Thursday, July 29, 2010
But here's the thing with Masoli: there are always extenuating circumstances. Less than 48 hours after Oregon coach Chip Kelly kicked him off the team, Masoli is sitting in the living room of his parents' cramped row house in Daly City, Calif., a working-class suburb of San Francisco, trying to explain those circumstances. His hair, once a flowing mane, is trimmed short, befitting a young man eager to rebuild his image. The dual-threat quarterback who specialized in mystifying ball fakes is wrestling nervously with a throw pillow as he asks those who have judged him to look beyond his police record and consider his personal account of the events that led to his downfall -- an account that brings to light a number of previously unknown details, many of them backed up by police and court records, eyewitness accounts, and other sources.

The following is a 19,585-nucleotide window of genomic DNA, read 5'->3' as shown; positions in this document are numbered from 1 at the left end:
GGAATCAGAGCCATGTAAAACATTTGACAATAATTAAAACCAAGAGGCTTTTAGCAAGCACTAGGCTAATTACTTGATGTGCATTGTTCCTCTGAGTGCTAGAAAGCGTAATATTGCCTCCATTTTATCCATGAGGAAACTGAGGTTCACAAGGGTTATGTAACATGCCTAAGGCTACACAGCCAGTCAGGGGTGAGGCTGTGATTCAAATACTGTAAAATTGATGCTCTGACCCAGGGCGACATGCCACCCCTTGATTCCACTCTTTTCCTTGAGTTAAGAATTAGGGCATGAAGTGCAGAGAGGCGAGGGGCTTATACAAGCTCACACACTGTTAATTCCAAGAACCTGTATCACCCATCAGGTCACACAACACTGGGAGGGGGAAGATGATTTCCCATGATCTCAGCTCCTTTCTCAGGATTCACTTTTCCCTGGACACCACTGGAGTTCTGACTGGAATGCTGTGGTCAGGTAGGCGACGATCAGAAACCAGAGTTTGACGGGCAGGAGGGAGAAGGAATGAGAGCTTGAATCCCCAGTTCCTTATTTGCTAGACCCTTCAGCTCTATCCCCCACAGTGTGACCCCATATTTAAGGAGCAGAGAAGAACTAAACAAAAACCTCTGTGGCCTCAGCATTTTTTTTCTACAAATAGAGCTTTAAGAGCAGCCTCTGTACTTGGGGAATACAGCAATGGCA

Masoli admits that he lied about whether he was at the Sigma Alpha Epsilon house on Jan. 24, 2010. He lied to Kelly, to police, to his parents. He lied, he says, for reasons he hopes others will understand. He also admits to poor judgment. He is where he is today, "because I let all this happen. I put myself in some bad situations. That was the whole mistake." But he insists that he did not steal. His misdeeds took place in that wide area between black and white, between absolute guilt and innocence. He is asking you to see the gray.